The majority of vitrectomies are performed as outpatient procedures. In protecting the eye from harm, it is often patched and shielded. If a gas bubble or silicone oil was used to treat the eye, your surgeon will tell you how to do any required positions (such as lying face down) and for how long you should do so.
The gas bubble’s job is to force the retina back into place and keep it there until the eye recovers. Patients normally feel well and are ready to go home in an hour or less because only minimal sedation is used. However, hospitals and surgical centers do not believe it is safe to drive just after surgery, you will need a driver.
It is recommended that you have a driver accompany you to the doctor’s office the day following surgery until your vision has been restored to the point where you can drive yourself. Air travel, nitrous gas anesthesia, and ascending to higher altitudes should all be avoided if a gas bubble has been utilized to lessen the danger of excessive eye pressure. When you may resume these activities, your doctor will give you specific instructions.
Posture and Medications
Maintaining proper head and eye alignment following a vitrectomy with a gas bubble or silicone oil is critical for the outcome of your eye surgery. When traveling as a passenger, keep your eye or head turned in the direction indicated and always wear your seat belt.
Your doctor will go through instructions for medications, eyedrops, posture, wearing eye patches, and general activities at your first post-operative visit. You’ll also make arrangements for your subsequent follow-up consultations. It would be best not to drive until you are completely safe and capable of doing so; this can take a few days to several weeks after surgery.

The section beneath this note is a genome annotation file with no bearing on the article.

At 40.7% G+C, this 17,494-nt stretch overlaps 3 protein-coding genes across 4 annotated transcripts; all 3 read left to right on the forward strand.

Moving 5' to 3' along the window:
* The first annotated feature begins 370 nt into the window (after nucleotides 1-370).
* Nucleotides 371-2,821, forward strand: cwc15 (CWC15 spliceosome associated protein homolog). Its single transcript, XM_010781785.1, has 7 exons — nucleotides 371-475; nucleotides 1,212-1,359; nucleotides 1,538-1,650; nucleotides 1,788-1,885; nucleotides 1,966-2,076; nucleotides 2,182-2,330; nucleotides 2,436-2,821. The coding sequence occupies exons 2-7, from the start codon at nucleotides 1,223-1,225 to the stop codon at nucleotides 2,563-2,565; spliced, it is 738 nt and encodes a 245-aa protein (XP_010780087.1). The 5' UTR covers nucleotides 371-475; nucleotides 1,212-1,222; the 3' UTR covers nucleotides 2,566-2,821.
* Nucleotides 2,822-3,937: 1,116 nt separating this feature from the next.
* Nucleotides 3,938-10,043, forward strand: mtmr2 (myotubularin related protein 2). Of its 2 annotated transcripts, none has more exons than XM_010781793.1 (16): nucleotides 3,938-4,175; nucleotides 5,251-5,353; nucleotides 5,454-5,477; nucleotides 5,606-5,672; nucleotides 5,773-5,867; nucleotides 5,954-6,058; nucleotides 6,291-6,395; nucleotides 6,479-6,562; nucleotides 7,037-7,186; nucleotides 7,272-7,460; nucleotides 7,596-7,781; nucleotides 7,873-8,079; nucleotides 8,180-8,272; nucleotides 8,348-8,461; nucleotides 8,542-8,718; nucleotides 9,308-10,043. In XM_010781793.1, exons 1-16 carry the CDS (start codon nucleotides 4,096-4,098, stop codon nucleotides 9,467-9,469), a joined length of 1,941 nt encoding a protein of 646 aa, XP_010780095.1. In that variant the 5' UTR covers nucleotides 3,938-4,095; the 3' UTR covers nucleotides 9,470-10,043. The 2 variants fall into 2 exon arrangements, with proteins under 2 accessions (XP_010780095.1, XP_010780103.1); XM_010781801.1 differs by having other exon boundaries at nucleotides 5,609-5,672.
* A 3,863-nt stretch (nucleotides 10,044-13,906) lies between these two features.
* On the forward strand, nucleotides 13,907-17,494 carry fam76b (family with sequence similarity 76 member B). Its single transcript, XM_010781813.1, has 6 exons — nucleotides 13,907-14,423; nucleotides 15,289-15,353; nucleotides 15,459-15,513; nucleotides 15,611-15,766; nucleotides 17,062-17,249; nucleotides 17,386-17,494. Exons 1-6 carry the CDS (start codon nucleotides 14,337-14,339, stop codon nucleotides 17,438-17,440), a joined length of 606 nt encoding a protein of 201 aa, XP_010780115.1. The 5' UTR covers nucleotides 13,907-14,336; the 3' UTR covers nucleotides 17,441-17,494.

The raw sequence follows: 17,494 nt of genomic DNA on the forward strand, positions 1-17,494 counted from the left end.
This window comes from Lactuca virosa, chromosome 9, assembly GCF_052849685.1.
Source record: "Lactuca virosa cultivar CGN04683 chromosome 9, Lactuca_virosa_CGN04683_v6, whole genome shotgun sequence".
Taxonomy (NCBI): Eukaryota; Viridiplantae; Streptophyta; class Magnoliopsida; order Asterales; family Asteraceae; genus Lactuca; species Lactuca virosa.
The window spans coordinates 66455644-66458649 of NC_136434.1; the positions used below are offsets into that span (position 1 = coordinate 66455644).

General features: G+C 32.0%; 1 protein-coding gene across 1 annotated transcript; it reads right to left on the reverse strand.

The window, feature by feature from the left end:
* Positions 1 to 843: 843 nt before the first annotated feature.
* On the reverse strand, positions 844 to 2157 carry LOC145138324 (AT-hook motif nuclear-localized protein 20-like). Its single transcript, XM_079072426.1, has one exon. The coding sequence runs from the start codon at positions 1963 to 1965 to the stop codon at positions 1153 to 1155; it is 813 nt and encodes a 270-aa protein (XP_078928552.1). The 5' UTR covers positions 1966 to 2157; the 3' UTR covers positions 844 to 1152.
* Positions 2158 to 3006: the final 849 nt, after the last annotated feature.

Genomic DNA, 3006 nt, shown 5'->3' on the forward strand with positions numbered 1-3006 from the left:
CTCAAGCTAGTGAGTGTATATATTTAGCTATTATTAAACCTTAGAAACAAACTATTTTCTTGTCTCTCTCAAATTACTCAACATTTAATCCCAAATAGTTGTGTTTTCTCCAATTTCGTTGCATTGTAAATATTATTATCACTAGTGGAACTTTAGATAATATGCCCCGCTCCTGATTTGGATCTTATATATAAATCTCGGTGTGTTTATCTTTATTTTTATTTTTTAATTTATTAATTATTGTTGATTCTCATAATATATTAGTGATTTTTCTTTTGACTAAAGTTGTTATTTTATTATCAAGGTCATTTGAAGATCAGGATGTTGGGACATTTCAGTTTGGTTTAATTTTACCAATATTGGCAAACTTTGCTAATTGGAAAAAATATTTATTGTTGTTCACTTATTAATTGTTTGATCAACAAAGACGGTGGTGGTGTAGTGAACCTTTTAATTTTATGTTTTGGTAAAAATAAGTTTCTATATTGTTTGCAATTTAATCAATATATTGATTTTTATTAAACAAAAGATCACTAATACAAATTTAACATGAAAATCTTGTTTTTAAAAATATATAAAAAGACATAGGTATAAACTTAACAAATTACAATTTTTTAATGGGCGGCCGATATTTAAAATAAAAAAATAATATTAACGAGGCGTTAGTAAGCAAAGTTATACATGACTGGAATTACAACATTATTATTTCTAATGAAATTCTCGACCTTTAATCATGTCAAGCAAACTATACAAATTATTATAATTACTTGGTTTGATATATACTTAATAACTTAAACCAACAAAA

Surprisingly, removing the vitreous and performing a vitrectomy has little influence on the health of the eye. The eye’s fluids gradually replace the saline solution or gas bubble (the aqueous humor).
If silicone oil is used as a vitreous substitute to assist more serious problems to heal, a second procedure to remove the silicone oil may be required several months after the surgery. Following the procedure, there may be some transient swelling of the eyelids, bruising around the eye, and redness, but these should go away fast.
After the surgery, you may experience a minor sensation as if something is in your eye, although serious pain is unlikely unless there is significant inflammation or high eye pressure. Medicated eye drops are essential to aid in the healing of the eye.
The healthier the eye is before surgery, the more probable the eye will heal rapidly, and the eyesight will improve. For a few days after the treatment, some patients may notice a reduction in vision. Others may take weeks or months to enhance their vision, primarily if a gas bubble or silicone oil is used.
Safety and Results of Vitrectomy
Serious complications are uncommon, and anatomic success for vitrectomy is greater than 90% in many cases. Vitrectomy and retina surgery have become increasingly successful thanks to advancements in equipment, procedures, and understanding of the disorders of the vitreous and retina.
Previously incurable disorders, such as macular holes, are now regularly treated with remarkable results. The list of reasons for vitreous surgery keeps growing. The capacity to work directly on or near the retina has a lot of potential for the future, not only in terms of preventing vision loss but also in terms of restoring and improving our vision.